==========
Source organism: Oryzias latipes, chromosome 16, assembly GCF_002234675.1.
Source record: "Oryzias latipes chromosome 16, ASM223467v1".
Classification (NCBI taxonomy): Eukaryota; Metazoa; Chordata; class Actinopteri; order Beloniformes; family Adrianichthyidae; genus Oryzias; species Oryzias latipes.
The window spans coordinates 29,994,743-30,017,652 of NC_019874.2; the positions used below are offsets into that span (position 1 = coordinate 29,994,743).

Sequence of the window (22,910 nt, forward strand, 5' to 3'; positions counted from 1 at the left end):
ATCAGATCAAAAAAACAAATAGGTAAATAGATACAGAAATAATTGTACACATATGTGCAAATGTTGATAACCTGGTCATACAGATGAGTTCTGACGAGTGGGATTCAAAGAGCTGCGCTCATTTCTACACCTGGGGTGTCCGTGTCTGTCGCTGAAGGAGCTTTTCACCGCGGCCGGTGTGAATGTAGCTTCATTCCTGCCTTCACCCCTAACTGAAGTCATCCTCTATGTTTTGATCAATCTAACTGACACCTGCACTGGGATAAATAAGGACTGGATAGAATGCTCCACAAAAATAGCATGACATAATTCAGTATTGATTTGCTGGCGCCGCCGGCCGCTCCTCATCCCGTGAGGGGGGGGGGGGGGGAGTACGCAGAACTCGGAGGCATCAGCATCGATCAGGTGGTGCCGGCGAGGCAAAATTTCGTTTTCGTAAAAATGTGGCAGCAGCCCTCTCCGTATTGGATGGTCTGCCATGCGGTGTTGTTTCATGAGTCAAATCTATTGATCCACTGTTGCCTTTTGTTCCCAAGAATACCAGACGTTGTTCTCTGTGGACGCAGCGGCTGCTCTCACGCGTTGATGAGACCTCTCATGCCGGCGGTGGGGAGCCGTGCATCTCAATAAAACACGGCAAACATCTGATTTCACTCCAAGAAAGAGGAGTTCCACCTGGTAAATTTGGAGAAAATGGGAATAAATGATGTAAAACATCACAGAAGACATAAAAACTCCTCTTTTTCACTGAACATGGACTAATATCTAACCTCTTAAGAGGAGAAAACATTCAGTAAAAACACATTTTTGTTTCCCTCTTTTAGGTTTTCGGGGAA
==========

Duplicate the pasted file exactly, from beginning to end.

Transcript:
Source organism: Oryzias latipes, chromosome 16, assembly GCF_002234675.1.
Source record: "Oryzias latipes chromosome 16, ASM223467v1".
Classification (NCBI taxonomy): Eukaryota; Metazoa; Chordata; class Actinopteri; order Beloniformes; family Adrianichthyidae; genus Oryzias; species Oryzias latipes.
The window spans coordinates 29,994,743-30,017,652 of NC_019874.2; the positions used below are offsets into that span (position 1 = coordinate 29,994,743).

Sequence of the window (22,910 nt, forward strand, 5' to 3'; positions counted from 1 at the left end):
ATCAGATCAAAAAAACAAATAGGTAAATAGATACAGAAATAATTGTACACATATGTGCAAATGTTGATAACCTGGTCATACAGATGAGTTCTGACGAGTGGGATTCAAAGAGCTGCGCTCATTTCTACACCTGGGGTGTCCGTGTCTGTCGCTGAAGGAGCTTTTCACCGCGGCCGGTGTGAATGTAGCTTCATTCCTGCCTTCACCCCTAACTGAAGTCATCCTCTATGTTTTGATCAATCTAACTGACACCTGCACTGGGATAAATAAGGACTGGATAGAATGCTCCACAAAAATAGCATGACATAATTCAGTATTGATTTGCTGGCGCCGCCGGCCGCTCCTCATCCCGTGAGGGGGGGGGGGGGGGAGTACGCAGAACTCGGAGGCATCAGCATCGATCAGGTGGTGCCGGCGAGGCAAAATTTCGTTTTCGTAAAAATGTGGCAGCAGCCCTCTCCGTATTGGATGGTCTGCCATGCGGTGTTGTTTCATGAGTCAAATCTATTGATCCACTGTTGCCTTTTGTTCCCAAGAATACCAGACGTTGTTCTCTGTGGACGCAGCGGCTGCTCTCACGCGTTGATGAGACCTCTCATGCCGGCGGTGGGGAGCCGTGCATCTCAATAAAACACGGCAAACATCTGATTTCACTCCAAGAAAGAGGAGTTCCACCTGGTAAATTTGGAGAAAATGGGAATAAATGATGTAAAACATCACAGAAGACATAAAAACTCCTCTTTTTCACTGAACATGGACTAATATCTAACCTCTTAAGAGGAGAAAACATTCAGTAAAAACACATTTTTGTTTCCCTCTTTTAGGTTTTCGGGGAA